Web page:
2016: The rise of the fear mongering demagogues & why every vote for Hillary matters.

It’s time to stop a global trend.

Let’s face it, 2016 has been a really rough year for democracy.

Starting with the infamous Brexit that rocked the foundation of the EU, passing by Thailand’s approval of a military-backed constitution that curtails democracy, and closing with Colombia’s rejection of a once-in-a-lifetime peace treaty, voters around the world are consistently defying common sense, embarrassing pollsters, pundits and prediction markets who never saw it coming.

Are these disastrous results indicative of where the US presidential election is heading to?

A closer look at these seemingly disconnected events reveals an obvious common denominator:

The winning vote was led by a fear mongering demagogue.

Clockwise: Boris Johnson (UK), Donald Trump (US), Prayuth Chan-Ocha (Thailand), Alvaro Uribe (Colombia)

In the UK, Boris Johnson et al. levied a fear-driven “Leave” campaign, designed to inflame nationalism and xenophobia in an already eurosceptic constituency. They preyed on fears about rising immigration and fabricated myths around what a “bad deal” the UK was getting from its EU membership. Sounds Trump-tastically familiar doesn’t it?

In Thailand, Prime Minister Prayuth Chan-Ocha -who rose to power via a military coup in 2014- launched a constitutional referendum, in part, to give his government the public’s stamp of legitimacy. Ironically, his military junta limited public assemblies and threatened long prison terms for people who spread information that it deemed false, resulting in more than 120 arrests prior to the referendum. Unsurprisingly, the new military influenced constitution won with an ample margin of the popular vote.

In Colombia, the ex-president Alvaro Uribe made opposing the historic peace process his raison d’être. From the onset of the negotiations, Uribe launched a misinformation campaign designed to frighten Colombians. Uribe disingenuously claimed the peace treaty would usher a new wave of Marxism that would lead the country to ruin. He also asserted -without proof- that the treaty would hurt the private sector and that it would erode the country’s family values and impose a new gender ideology. His fear-driven message won him the plebiscite by the narrowest of margins, adding insult to injury to the victims of the conflict who majoritarily voted in favor of the treaty.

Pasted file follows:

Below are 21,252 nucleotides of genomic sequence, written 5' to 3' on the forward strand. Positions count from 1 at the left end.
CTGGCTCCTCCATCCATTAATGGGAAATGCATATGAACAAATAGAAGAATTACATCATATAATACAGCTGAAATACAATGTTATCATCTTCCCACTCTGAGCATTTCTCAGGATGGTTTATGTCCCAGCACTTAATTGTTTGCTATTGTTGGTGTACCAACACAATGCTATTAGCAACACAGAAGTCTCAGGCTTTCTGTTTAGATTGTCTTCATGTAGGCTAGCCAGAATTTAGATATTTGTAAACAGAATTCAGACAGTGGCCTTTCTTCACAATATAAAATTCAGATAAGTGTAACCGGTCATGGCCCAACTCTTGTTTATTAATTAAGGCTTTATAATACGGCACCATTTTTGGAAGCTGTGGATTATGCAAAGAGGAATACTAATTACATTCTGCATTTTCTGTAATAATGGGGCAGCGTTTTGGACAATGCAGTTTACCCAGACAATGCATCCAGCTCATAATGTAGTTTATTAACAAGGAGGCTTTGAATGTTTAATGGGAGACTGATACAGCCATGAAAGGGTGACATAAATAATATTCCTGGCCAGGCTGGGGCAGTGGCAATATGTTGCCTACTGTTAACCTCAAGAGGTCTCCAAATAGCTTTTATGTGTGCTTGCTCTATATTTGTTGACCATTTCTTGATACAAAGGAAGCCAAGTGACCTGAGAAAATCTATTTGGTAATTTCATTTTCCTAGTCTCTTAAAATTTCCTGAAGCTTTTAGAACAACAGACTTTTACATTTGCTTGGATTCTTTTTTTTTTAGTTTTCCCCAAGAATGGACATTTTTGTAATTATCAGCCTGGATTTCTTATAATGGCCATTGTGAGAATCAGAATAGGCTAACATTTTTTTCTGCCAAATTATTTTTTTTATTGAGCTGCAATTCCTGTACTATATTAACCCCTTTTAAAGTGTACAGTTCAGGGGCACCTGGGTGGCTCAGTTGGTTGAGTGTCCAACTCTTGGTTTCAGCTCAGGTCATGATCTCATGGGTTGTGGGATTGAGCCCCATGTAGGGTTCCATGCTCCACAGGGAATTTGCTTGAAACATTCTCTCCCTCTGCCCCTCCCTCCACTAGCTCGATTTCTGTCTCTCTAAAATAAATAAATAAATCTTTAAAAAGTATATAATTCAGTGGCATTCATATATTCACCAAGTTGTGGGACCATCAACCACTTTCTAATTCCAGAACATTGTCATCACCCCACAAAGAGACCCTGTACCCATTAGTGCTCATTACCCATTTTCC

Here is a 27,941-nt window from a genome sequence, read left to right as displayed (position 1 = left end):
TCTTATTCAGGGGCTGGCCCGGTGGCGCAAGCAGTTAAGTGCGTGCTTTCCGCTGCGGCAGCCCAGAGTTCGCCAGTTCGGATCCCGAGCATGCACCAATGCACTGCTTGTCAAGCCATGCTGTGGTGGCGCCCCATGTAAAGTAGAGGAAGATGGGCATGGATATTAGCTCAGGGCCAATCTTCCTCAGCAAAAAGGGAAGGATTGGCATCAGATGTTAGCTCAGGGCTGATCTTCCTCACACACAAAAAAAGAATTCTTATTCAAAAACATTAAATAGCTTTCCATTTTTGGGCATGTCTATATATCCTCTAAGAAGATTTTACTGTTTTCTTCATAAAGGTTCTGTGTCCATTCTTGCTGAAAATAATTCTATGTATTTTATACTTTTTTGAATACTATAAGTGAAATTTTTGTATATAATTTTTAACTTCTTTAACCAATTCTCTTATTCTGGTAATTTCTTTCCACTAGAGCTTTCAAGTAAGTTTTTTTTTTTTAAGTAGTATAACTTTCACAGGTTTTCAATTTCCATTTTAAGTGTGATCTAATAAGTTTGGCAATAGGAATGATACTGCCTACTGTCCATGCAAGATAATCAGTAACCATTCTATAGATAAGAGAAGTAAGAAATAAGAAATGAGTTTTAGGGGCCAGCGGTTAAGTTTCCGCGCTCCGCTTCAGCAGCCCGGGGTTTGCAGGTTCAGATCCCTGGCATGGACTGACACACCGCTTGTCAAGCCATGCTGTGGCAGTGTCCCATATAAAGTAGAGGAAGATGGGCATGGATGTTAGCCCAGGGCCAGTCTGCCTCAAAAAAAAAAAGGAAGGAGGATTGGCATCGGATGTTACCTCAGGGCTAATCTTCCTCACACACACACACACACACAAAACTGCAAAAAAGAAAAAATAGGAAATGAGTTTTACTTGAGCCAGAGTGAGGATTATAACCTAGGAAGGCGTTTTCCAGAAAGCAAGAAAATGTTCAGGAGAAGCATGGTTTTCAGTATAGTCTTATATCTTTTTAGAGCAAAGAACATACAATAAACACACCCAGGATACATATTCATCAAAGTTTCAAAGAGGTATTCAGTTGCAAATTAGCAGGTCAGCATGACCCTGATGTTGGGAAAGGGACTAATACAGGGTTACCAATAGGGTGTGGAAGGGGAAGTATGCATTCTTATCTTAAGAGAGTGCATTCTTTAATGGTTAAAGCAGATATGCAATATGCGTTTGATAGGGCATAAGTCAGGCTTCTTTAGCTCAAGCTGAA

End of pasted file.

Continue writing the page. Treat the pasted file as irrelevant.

Colombian conflict victims devastated by referendum results (via Semana.com)

What can we learn from these events in the context of the US presidential election ?

  1. Fear mongering demagogues are surprisingly popular in the ballots
  2. Don’t rest on the laurels of “good” polls, they’ve been wrong so far
  3. Voters express regret on their vote after the referendums

Much has been written about why Trump-like demagogues are winning popular votes around the world. Main culprits ? Absenteeism, misinformation and most importantly a real dissatisfaction with the existing political elites of their respective countries.

Whether you believe this phenomenon is the byproduct of a capitalist world that ignored too many for too long, or that these demagogues are simply exploiting the long-held beliefs of the uneducated and marginalized, the bottom line is that people are fed up, angry and want change.

From this perspective, the US election is also a valid referendum against the failing political class in Washington . As such Hillary supporters should be careful to not systematically undermine those who oppose them or lazily put them in the metaphorical “crazy” bucket.

There’s no point in playing the blame game. Red or Blue we are all in this together. The most important is to make sure we don’t give yet another fear mongering demagogue the highest office of all.

So what can be done ?

Vote and encourage people you know to vote for Hillary Clinton.

According to polling magician Nate Silver, Hillary’s odds of winning are over 87% . These numbers are a double-edge sword that might encourage disenfranchised democrats to abstain from voting for Hillary, or to give their vote to a third party candidate in the noble hopes of setting the stage for a more representative multi-party democracy in the future.

If these choices resonate with you, I plead you to reconsider voting for Hillary:

First, I truly empathize with the concerns many of you have about her. I fervently campaigned for Bernie Sanders over the past 12 months, and like many of you, I believed he presented a generational opportunity for the country.

I too denounce the unfairness of the primaries and still believe he had the best platform to combat the ails the country suffers from today. Thankfully, Hillary has listened and adopted most his prescriptions.

But if anything has been made clear through those dreadful general election debates, it is that Hillary Clinton is incredibly qualified, resilient as hell and a master at her craft. She has the type of stuff that makes for a world-class leader. One able to inspire, bring dignity to the country and hope to the rest of the world.

This might require a leap of faith for many of you but fear mongering demagogues are winning around the world. Your vote for Hillary might very well stop their winning streak.